Jonathan Russo

Rawabi: The Palestinian wonder of the world

A visit to Rawabi, a city under construction near Ramallah, offers a vision of a hopeful and prosperous future

Rawabi, the largest Palestinian real estate project in recent times, is the newest city being built by Palestinians on their land in the West Bank. Rawabi can be called the first Palestinian wonder of the world. I went on a tour there a few days ago and had lunch with Rawabi’s visionary developer, Bashar Masri. Masri is a man of intense energy; he paces when he talks on the phone. He is gracious and radiates sincerity and decency. He is also very successful, with investments in over 30 Palestinian companies.

It is hard to overstate the importance of Rawabi, and with every passing day of Islamic violence in the Middle East and Europe the political significance of Rawabi becomes even more profound.

The newest Palestinian metropolitan hub is an impressive city being built for up to 40,000 people. It lies just north of Ramallah. The scale of the city is hard to describe. Scores of towers for residences, offices, retail and cultural institutions carved out of stone loom above parched hills. Israeli settlements of questionable legality can be seen on the hillside ridges. Tel Aviv is clearly visible, being only some 50 kilometers away.

Rawabi has it all. Master planners from the United States and local Palestinians have incorporated every known aspect of city planning into Rawabi. It’s visually stunning, the beige and golden stone in an endless array of shades look at once ancient and modern. The site planners broke up the layout of the buildings so that it feels like the city grew organically with the progression of time. World class energy conservation, transportation networks, and street-level experiences have all been carefully orchestrated. There are scores of apartment choices. You can live in one of 23 current neighborhoods. Residents can choose from hundreds of options regarding apartment kitchens, fixtures and decorative accents. And it is all on an interactive computer program in the spacious and elegant information center. When you’re done selecting everything for your apartment, there are banks – and in a first for Palestinians, mortgage brokers – right there to close the deal.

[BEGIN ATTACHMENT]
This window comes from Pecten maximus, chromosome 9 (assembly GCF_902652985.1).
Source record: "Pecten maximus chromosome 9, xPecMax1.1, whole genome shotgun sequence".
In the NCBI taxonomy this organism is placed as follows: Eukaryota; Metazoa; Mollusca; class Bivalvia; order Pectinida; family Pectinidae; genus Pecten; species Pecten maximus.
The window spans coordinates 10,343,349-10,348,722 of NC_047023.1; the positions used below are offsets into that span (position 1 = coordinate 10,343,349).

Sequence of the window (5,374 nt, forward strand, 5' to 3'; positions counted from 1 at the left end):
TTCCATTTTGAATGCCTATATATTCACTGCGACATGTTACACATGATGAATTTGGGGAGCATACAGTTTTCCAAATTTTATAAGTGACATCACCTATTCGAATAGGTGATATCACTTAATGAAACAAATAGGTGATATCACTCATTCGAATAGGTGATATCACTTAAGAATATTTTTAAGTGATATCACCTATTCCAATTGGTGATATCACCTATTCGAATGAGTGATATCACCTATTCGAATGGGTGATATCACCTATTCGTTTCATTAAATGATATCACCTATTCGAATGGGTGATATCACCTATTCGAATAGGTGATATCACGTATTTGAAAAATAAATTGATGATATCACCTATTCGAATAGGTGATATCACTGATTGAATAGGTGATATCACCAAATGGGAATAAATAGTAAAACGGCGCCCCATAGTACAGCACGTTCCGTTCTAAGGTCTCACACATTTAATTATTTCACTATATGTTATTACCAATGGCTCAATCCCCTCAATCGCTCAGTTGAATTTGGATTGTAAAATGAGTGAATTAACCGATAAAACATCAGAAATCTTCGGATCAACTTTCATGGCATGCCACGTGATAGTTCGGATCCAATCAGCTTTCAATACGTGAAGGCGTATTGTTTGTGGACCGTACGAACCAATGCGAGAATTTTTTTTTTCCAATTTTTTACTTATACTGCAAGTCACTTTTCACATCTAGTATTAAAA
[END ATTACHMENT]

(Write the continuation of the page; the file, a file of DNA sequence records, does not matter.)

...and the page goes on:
I could go on about all the different development aspects, but there is a far more important feature of Rawabi that cries out to be addressed. Rawabi is the proof, the Exhibit A, that the Palestinians have the ability, the will and the desire to lead the same lives as Israelis. Rawabi is the anti-Gaza. Just as the Gulf States have built world class cities for themselves, proving that they can be as modern as Americans, Europeans or Asians, so too have the Palestinians with Rawabi.

There will be lots of shopping in Rawabi. One might say that this is a tale of two malls for two peoples: Israelis are mall-crazy and they abound in Israel. Now it is the Palestinian’s turn.